A Fluffy Japanese Cheesecake with a Western Twist
Japanese cheesecakes seem to be all the rage right now in Vancouver. With the opening of the world-famous, Uncle Tetsu, in my hometown I was really craving a nice fluffy and moist Japanese cake. Instead of driving to the mall and lining up for hours (yes, literally), I decided to revisit an old recipe of mine: Chocolate Japanese Cheesecake, this time changing it up by incorporating a beloved Western flavour pairing of Earl Grey tea and lemon.
Tangy Mouthwatering Lemon Whipped Cream
The tangy lemon whipped cream that I added on top of the cake is light and airy just like the texture of the cake. Because it’s so light weight, you can also use it to frost a whole chiffon cake. And even though it’s a whipped cream, the addition of icing sugar helps to stabilize it and allows it to be piped with different decorative piping tips. Of course, it will have less definition than say a Swiss Meringue Buttercream but it’s a good compromise considering how good it tastes! People who find meringue based buttercreams too “buttery” and American based buttercreams too sweet, will really love the taste of this whipped cream. It’s not too buttery, not too sweet; it’s just light, airy and creamy. With the addition of a tangy lemon, it’s really mouthwatering! (On a side note, this cream is not suitable as a macaron filling since it is higher in moisture. Please take a look at this lemon buttercream instead.) Lastly, please note that, if left unused after a while, this cream has a tendency to deflate and separate a little so it’s important to make this cream immediately before serving or up to one day ahead. It will need a bit of re-whipping before you pipe it. Once piped or spread, it can hold up for 3-4 days.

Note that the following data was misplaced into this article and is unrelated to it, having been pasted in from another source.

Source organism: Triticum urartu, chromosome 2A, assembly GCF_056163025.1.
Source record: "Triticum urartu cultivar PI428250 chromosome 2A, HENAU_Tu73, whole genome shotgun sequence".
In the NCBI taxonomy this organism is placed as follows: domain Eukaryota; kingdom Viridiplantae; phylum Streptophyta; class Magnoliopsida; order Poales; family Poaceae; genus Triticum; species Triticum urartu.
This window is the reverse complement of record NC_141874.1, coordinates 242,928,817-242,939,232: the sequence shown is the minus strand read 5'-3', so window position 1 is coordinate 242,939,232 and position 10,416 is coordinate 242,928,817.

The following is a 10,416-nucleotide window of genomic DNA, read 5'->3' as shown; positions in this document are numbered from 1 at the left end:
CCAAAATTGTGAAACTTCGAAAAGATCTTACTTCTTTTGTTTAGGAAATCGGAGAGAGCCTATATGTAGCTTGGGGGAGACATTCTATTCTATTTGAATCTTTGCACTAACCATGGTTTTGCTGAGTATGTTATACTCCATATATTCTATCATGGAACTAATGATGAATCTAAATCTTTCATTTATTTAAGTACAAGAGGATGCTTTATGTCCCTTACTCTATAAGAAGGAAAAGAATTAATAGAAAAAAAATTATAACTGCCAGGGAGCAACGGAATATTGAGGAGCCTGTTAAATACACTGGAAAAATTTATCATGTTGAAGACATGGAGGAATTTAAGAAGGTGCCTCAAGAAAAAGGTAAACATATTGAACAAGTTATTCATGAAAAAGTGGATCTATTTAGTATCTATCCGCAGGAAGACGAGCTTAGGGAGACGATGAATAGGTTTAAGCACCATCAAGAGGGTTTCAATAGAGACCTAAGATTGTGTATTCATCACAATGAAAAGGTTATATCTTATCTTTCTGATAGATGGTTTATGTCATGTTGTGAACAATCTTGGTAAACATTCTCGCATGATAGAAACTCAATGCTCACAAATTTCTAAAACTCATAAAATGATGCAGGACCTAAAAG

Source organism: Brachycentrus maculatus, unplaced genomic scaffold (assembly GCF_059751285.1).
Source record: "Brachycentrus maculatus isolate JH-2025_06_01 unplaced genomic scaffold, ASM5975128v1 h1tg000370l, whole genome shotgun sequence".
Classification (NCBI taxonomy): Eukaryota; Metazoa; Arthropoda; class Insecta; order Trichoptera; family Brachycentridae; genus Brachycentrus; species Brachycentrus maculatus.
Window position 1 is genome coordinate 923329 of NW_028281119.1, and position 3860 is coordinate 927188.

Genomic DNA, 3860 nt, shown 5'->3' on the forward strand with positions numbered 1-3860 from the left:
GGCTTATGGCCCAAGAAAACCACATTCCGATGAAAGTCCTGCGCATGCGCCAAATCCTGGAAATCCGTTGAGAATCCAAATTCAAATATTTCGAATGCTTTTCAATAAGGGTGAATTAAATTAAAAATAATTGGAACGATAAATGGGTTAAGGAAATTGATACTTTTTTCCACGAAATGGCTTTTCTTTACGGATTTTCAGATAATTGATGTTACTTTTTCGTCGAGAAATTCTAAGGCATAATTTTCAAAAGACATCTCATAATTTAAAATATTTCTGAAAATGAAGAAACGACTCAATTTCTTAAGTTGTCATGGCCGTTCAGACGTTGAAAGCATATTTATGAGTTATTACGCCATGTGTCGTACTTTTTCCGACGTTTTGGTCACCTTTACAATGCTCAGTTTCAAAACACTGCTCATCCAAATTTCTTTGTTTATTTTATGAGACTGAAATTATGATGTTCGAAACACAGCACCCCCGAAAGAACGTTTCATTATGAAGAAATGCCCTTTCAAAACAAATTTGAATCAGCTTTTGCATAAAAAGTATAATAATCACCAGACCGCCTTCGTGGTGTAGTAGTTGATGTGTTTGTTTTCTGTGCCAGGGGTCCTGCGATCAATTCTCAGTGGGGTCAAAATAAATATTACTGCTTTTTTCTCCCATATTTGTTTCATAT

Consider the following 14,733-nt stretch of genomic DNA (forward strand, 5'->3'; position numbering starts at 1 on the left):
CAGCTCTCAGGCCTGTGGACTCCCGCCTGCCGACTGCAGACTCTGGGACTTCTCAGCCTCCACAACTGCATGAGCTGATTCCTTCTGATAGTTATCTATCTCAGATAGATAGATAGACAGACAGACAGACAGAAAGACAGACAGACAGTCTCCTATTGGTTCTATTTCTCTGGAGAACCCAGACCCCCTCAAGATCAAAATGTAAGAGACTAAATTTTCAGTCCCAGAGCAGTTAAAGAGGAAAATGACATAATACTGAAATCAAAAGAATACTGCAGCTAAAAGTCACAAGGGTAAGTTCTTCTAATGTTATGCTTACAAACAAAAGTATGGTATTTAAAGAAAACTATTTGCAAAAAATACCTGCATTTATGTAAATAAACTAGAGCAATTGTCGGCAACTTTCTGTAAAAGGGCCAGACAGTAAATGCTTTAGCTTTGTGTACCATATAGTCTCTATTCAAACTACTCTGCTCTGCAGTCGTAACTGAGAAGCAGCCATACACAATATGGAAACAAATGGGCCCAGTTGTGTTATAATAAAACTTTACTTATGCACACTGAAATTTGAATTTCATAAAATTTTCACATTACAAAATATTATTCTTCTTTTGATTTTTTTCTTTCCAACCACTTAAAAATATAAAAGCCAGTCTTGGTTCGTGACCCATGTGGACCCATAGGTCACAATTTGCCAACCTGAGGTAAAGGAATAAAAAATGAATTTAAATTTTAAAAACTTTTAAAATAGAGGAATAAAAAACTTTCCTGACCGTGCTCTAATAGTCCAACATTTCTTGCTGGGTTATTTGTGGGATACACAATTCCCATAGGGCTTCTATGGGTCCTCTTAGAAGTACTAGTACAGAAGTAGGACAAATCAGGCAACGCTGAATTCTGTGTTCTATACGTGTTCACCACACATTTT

A Hot Water Bath
Lastly, you’ll see that the instructions call for the cheesecake to be baked in a hot water bath. Japanese cheesecakes are usually baked at low temperatures in a hot water bath to keep the moisture level in the oven high and the heat gentle. It helps bake the cheesecake slowly and evenly to prevent cracking. At the end of the baking time, we also leave the cheesecake in the oven with the door ajar to prevent shrinkage and cracking from the sudden change in temperature. It’s a sweet little process to bake this delicious fluffy treat but well worth the effort.
I hope you enjoy this one!
A souffle-style cheesecake that is light, fluffy and moist. Beloved Western flavour pairing of Earl Grey tea and tangy lemon brings this Japanese dessert to the next level. Topped off with a light, airy and stabilized lemon whipped cream that's fit for piping - just heavenly!